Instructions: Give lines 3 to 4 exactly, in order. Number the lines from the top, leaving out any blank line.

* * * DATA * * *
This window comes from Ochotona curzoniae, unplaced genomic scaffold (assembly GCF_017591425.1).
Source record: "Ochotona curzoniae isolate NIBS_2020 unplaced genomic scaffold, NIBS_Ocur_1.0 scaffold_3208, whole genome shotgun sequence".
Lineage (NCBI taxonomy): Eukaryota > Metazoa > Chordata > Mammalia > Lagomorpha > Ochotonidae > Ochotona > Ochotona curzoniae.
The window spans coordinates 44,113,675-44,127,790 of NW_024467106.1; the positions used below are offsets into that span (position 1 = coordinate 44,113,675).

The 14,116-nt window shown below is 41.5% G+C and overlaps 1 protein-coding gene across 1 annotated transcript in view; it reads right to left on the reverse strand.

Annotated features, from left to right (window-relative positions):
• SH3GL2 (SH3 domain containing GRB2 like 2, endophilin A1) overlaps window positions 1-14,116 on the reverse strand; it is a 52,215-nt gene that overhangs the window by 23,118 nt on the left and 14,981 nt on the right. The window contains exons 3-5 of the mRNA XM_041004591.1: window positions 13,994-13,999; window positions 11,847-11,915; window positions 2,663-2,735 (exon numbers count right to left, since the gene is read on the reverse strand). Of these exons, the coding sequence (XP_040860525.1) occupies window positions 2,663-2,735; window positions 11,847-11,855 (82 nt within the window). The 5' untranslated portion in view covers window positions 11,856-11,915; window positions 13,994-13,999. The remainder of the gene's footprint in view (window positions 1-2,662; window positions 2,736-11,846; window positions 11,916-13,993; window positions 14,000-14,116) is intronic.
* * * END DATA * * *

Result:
Lineage (NCBI taxonomy): Eukaryota > Metazoa > Chordata > Mammalia > Lagomorpha > Ochotonidae > Ochotona > Ochotona curzoniae.
The window spans coordinates 44,113,675-44,127,790 of NW_024467106.1; the positions used below are offsets into that span (position 1 = coordinate 44,113,675).